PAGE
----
This video, presented by Brian Jones and Africa Geographic is one of the most amazing examples of animal intelligence that we’ve seen without any training by humans. We were fortunate to see these Honey Badgers when we visited the Moholoholo Rehabilitation Center only three months ago. Last night this video appeared on my Facebook homepage.
While visiting the Moholoholo Rehabilitation Centre we were impressed by the opportunities for veterinarians, students, and volunteers whose passion revolves around wildlife. If you know of somehow who could benefit from this program, please refer them to this link where there is a wealth of information about the student and volunteer educational program. What an ideal segue into wildlife for future veterinarians!
|Our photo from this January while we visited the Moholoholo Rehabilitation Centre in Hoedspruit, South Africa, a day we’ll always remember.
Last night, as I gave Facebook one last look before heading to bed, I noticed this video had been posted on my home page by Africa Geographic, one of my favorite “likes.” (Feel free to “friend me.” I’m easily found by my email address: firstname.lastname@example.org).
When I clicked on this video about these two Honey Badgers, we both watched with bated breath. After less than 15 seconds into the video, Tom says, “These are the Honey Badgers we saw at Moholoholo Rehabilitation Centre when we traveled to Blyde River Canyon (which we’d coincidentally mentioned in yesterday’s post).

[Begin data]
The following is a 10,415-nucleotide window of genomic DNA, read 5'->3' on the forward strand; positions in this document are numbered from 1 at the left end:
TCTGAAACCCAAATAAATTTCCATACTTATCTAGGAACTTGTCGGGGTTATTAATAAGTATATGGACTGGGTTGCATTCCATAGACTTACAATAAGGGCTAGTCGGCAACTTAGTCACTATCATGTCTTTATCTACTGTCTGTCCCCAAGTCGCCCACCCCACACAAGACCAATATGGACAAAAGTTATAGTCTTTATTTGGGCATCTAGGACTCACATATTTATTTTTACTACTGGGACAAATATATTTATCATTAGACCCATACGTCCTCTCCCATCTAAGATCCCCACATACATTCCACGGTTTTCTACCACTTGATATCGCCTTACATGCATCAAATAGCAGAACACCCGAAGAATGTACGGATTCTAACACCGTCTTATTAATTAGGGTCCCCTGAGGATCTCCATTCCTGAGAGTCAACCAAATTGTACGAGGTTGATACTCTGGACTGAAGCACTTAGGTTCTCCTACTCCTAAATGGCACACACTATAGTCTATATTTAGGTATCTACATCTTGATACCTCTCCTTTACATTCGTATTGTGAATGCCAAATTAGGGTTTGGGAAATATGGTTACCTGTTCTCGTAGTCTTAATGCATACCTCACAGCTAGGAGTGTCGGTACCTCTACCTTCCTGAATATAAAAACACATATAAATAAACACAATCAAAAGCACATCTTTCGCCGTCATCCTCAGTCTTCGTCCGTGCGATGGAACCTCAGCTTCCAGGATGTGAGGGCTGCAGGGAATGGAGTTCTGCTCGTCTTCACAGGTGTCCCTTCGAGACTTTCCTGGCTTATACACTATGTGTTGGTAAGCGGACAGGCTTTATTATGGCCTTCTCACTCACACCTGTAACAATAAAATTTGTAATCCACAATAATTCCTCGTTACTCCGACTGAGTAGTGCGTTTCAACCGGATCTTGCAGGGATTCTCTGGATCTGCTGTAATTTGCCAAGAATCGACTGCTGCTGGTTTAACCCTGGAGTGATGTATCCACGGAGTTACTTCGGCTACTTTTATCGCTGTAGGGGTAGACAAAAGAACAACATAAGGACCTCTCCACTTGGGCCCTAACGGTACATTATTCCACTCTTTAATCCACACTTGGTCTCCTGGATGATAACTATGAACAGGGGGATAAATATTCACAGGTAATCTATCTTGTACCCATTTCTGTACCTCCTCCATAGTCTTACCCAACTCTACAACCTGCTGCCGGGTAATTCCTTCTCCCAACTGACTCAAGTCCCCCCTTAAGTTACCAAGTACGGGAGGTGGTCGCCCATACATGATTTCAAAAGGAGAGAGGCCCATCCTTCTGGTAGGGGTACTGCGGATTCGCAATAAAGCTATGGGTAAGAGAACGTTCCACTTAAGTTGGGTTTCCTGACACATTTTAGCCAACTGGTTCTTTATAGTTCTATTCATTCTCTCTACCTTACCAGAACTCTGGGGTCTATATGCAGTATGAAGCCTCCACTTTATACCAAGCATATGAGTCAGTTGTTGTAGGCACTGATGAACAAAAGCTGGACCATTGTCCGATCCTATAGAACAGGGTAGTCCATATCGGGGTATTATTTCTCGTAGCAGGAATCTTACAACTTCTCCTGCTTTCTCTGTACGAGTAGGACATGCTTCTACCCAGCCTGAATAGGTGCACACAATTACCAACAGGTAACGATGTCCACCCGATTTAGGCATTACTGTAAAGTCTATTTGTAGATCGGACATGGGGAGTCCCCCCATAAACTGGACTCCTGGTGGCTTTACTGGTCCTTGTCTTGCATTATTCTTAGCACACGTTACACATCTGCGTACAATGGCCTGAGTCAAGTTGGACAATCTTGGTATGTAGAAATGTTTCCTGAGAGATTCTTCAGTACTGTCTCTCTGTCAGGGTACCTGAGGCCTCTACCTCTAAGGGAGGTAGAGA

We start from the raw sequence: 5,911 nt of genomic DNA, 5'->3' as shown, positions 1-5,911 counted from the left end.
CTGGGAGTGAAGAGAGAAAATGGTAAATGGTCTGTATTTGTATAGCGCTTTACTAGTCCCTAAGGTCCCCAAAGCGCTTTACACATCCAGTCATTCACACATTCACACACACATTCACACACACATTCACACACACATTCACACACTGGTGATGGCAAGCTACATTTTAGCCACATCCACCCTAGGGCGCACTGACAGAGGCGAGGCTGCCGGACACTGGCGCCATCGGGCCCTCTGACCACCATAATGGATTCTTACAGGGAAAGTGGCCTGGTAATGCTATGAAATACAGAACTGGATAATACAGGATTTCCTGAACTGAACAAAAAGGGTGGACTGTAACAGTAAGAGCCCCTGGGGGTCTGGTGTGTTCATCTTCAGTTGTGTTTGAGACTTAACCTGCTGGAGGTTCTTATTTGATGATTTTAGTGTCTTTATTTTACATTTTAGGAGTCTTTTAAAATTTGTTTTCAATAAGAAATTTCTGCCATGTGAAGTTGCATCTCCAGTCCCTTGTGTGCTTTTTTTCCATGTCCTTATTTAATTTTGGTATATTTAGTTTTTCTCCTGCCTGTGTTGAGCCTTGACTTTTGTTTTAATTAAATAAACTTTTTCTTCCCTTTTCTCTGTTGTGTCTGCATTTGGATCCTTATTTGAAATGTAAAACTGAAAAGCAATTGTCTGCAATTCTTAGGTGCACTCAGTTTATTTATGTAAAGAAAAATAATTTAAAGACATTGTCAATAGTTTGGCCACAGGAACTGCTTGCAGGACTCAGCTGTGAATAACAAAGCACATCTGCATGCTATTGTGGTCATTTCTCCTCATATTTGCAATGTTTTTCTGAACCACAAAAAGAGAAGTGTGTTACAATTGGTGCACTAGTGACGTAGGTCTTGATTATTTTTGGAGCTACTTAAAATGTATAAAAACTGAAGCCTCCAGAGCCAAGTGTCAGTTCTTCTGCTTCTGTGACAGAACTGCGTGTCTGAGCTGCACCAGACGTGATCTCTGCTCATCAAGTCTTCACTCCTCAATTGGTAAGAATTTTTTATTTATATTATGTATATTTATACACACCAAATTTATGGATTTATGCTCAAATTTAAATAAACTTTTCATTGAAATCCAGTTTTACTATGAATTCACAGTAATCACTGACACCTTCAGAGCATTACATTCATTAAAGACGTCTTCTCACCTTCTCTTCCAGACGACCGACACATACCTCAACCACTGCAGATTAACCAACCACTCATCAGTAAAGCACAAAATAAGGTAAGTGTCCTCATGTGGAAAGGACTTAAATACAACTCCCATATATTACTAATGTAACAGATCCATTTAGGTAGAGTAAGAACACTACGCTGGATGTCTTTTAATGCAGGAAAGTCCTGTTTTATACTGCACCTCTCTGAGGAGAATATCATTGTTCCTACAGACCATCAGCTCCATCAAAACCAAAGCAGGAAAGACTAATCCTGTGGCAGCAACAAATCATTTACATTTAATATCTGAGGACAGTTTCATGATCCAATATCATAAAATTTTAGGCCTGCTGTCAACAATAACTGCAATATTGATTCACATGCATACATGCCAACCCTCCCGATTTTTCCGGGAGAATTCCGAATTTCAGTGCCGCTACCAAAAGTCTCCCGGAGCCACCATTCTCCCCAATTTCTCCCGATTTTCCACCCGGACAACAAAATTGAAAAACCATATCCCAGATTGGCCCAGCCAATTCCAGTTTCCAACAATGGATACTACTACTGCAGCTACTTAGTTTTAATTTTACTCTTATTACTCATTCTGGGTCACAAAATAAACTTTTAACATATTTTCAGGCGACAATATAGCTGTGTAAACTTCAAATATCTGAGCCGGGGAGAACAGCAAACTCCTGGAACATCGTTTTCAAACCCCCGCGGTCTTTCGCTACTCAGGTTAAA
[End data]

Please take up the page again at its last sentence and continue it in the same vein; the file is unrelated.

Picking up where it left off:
We realized that the familiar voice was that of the renowned Brian Jones, manager of the facility and world naturalist and advocate for saving the rhinos. While we visited the facility, Brian spoke to the group of visitors in a classroom environment where we were mesmerized by his knowledge and passion for wildlife.
On January 19, 2014, we wrote a story with several photos of our visit to Moholoholo Rehabilitation Centre which was without a doubt, a memorable experiences in many ways as shown in our photos; seeing these same Honey Badgers, interacting with a Cheetah, Vultures, and other animals as shown in our post. If you’d like to review those photos, please click on this link below:
Retracing our steps from such a short time ago has made us realize how little time we actually had to learn about the in-depth characteristics of many of the wildlife we’ve seen in our travels.
It was only while living in Marloth Park for a full three months that we had the glorious opportunity to live amongst the wildlife, observing and studying their behaviors, often on a daily basis, that we actually felt we had a chance to get to know them to some degree.
|The wet floors of the souks required walking with caution as we made our way to a restaurant for dinner.|